Claude Johnson to Moderate Washington Wizards Panel Discussion: The Significance of African Americans in Basketball

On February 20, 2013, in Community, Culture, Goodwill, NBA, Race, Relationships, Venues, by Black Fives Foundation

Claude Johnson will moderate a Washington Wizards discussion at the Verizon Center on Friday, with distinguished panelists David Aldridge, Dr. Michael Eric Dyson, and Bob Dandridge.

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If you will be in the Washington, DC area this Friday evening, February 22, please join Black Fives Foundation founder and executive director Claude Johnson as he moderates a pre-game panel discussion at the Verizon Center, hosted by the Washington Wizards as part of their African American Heritage Night celebration.

Washington Wizards logoThe discussion, entitled, “Monumental Leaps: The Significance of African Americans in Basketball,” will take place from 6pm-7pm in the Dewar’s Clubhouse, with three distinguished panelists: NBA Insider for NBA TV,, and TNT David Aldridge; Sociologist, Author, and Social Change Activist Dr. Michael Eric Dyson, and Washington Wizards/Bullets Alumni Association Executive Director Bob Dandridge.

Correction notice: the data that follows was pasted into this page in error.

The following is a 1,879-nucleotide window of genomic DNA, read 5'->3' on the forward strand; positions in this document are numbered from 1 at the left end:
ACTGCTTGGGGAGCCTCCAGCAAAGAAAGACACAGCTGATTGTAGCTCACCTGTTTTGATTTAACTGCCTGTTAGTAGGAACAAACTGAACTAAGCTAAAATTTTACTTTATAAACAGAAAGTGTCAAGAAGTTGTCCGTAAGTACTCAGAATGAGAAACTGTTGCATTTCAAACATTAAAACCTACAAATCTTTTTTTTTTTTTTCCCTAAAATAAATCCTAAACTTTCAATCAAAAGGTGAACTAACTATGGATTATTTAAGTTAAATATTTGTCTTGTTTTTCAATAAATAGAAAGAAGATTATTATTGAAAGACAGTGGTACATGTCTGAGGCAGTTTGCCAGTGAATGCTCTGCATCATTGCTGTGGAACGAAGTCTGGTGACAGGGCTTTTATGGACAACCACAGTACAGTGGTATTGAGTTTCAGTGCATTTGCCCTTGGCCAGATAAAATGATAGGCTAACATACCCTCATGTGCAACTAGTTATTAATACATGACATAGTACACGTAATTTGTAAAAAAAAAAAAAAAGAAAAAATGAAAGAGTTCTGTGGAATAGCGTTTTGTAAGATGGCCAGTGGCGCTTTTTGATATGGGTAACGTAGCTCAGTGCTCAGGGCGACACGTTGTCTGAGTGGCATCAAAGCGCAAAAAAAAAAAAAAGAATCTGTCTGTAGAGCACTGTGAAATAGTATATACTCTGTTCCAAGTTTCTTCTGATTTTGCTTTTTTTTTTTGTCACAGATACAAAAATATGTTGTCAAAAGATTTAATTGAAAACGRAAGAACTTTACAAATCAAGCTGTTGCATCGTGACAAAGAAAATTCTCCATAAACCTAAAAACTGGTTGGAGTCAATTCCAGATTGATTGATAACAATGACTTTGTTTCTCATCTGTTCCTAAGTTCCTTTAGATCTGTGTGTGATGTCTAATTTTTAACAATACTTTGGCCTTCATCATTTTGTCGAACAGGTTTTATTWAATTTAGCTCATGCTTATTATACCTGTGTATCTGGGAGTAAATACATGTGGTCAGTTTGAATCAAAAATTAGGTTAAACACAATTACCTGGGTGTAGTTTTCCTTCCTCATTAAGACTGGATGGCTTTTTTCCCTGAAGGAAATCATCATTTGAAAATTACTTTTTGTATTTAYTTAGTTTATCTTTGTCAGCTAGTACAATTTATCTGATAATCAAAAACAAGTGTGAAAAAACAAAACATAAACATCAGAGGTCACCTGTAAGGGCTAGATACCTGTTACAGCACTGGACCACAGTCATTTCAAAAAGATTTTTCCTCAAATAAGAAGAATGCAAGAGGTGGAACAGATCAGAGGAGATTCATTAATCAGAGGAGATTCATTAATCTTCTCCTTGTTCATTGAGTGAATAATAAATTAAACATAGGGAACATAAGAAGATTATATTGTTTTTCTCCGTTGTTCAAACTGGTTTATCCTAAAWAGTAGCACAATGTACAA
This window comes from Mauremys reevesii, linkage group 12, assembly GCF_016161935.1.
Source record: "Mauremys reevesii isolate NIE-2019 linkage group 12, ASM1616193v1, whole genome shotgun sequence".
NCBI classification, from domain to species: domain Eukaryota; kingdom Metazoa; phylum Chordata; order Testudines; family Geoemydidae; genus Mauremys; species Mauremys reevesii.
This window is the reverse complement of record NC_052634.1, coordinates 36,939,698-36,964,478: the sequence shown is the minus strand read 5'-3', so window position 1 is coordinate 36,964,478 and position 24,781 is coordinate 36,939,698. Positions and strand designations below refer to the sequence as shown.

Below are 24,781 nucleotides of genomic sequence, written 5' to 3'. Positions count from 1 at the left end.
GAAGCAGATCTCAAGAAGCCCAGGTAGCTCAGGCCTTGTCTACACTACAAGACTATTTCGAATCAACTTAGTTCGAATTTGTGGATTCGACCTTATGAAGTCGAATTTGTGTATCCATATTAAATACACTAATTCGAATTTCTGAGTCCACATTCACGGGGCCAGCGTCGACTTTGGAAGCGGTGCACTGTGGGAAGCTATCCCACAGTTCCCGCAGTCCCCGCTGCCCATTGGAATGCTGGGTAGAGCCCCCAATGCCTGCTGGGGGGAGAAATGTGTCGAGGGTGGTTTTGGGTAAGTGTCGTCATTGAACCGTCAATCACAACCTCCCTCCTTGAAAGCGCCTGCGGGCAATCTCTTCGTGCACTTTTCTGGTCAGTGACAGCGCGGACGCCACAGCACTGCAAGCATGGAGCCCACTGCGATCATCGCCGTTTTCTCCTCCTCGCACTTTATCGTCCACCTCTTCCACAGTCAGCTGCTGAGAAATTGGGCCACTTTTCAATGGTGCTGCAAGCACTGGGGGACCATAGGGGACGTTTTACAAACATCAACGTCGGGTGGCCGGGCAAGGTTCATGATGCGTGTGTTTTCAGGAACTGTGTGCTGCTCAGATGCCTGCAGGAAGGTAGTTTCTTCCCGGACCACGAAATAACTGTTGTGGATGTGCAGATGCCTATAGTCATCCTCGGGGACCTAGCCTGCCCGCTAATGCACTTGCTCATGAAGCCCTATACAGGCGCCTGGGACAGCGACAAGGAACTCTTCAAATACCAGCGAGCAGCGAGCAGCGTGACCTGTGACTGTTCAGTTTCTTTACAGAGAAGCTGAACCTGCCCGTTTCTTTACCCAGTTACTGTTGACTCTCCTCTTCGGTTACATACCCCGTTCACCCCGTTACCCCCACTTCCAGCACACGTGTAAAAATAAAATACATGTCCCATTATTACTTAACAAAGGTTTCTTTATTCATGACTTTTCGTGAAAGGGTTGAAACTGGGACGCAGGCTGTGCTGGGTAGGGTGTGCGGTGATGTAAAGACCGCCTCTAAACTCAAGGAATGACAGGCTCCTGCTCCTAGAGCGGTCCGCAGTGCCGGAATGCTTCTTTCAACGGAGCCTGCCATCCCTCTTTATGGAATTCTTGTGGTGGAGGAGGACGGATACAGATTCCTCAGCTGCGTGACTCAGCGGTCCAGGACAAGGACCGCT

“It will be such an honor just to meet these gentlemen in person, let alone to be moderating their panel discussion,” says Claude. “The timing is also quite significant, considering that just this past Friday, Black Fives Era pioneer Edwin Bancroft Henderson became the first African American contributor strictly from the pre-1950 period elected to the Basketball Hall of Fame since New York Rens owner Robert ‘Bob’ Douglas in 1972.”

1 Response » to “Claude Johnson to Moderate Washington Wizards Panel Discussion: The Significance of African Americans in Basketball”

  1. carl ampbell says:

    claude i always like your thought process on black basketball –my problem is eric dyson–what is his relationship to basketball-who is and what does he share with a lot us with regards to game..

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Quote of the Month

“The wonder-player of ten or even five years ago lives only in the memory of contemporary worshipers of his brief scintillating days in the limelight. His picture hung on the walls of his Alma Mater, his name on a cup, a book of clippings, and the record of his team connect him with the string of those gone to live only in reminiscences.”
– Edwin Bancroft Henderson, 1939

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